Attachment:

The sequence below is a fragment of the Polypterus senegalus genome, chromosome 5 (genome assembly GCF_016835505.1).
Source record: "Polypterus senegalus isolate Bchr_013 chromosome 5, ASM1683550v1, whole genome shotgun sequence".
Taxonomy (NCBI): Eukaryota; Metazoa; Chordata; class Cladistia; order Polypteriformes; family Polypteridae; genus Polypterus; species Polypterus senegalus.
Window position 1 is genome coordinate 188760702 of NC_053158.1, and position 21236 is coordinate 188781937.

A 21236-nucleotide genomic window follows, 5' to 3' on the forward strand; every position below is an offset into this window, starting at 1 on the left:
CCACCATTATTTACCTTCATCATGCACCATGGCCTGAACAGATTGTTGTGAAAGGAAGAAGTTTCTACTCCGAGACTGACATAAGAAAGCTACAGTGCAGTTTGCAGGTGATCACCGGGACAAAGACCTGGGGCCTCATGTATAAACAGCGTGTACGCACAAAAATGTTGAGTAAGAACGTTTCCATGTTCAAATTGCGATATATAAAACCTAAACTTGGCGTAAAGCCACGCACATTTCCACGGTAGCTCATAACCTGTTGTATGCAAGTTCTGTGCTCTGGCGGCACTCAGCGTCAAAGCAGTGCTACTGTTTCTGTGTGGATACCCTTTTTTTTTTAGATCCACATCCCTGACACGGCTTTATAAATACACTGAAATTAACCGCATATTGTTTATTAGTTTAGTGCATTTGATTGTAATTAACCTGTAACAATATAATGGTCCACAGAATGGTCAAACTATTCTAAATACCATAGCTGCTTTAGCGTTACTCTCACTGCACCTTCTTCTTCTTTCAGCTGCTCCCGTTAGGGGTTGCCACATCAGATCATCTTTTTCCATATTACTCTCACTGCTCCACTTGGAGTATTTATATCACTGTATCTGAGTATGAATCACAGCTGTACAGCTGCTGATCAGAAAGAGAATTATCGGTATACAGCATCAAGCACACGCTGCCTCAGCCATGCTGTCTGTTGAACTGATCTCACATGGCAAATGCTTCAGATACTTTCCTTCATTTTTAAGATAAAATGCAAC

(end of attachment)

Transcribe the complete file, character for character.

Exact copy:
The sequence below is a fragment of the Polypterus senegalus genome, chromosome 5 (genome assembly GCF_016835505.1).
Source record: "Polypterus senegalus isolate Bchr_013 chromosome 5, ASM1683550v1, whole genome shotgun sequence".
Taxonomy (NCBI): Eukaryota; Metazoa; Chordata; class Cladistia; order Polypteriformes; family Polypteridae; genus Polypterus; species Polypterus senegalus.
Window position 1 is genome coordinate 188760702 of NC_053158.1, and position 21236 is coordinate 188781937.

A 21236-nucleotide genomic window follows, 5' to 3' on the forward strand; every position below is an offset into this window, starting at 1 on the left:
CCACCATTATTTACCTTCATCATGCACCATGGCCTGAACAGATTGTTGTGAAAGGAAGAAGTTTCTACTCCGAGACTGACATAAGAAAGCTACAGTGCAGTTTGCAGGTGATCACCGGGACAAAGACCTGGGGCCTCATGTATAAACAGCGTGTACGCACAAAAATGTTGAGTAAGAACGTTTCCATGTTCAAATTGCGATATATAAAACCTAAACTTGGCGTAAAGCCACGCACATTTCCACGGTAGCTCATAACCTGTTGTATGCAAGTTCTGTGCTCTGGCGGCACTCAGCGTCAAAGCAGTGCTACTGTTTCTGTGTGGATACCCTTTTTTTTTTAGATCCACATCCCTGACACGGCTTTATAAATACACTGAAATTAACCGCATATTGTTTATTAGTTTAGTGCATTTGATTGTAATTAACCTGTAACAATATAATGGTCCACAGAATGGTCAAACTATTCTAAATACCATAGCTGCTTTAGCGTTACTCTCACTGCACCTTCTTCTTCTTTCAGCTGCTCCCGTTAGGGGTTGCCACATCAGATCATCTTTTTCCATATTACTCTCACTGCTCCACTTGGAGTATTTATATCACTGTATCTGAGTATGAATCACAGCTGTACAGCTGCTGATCAGAAAGAGAATTATCGGTATACAGCATCAAGCACACGCTGCCTCAGCCATGCTGTCTGTTGAACTGATCTCACATGGCAAATGCTTCAGATACTTTCCTTCATTTTTAAGATAAAATGCAAC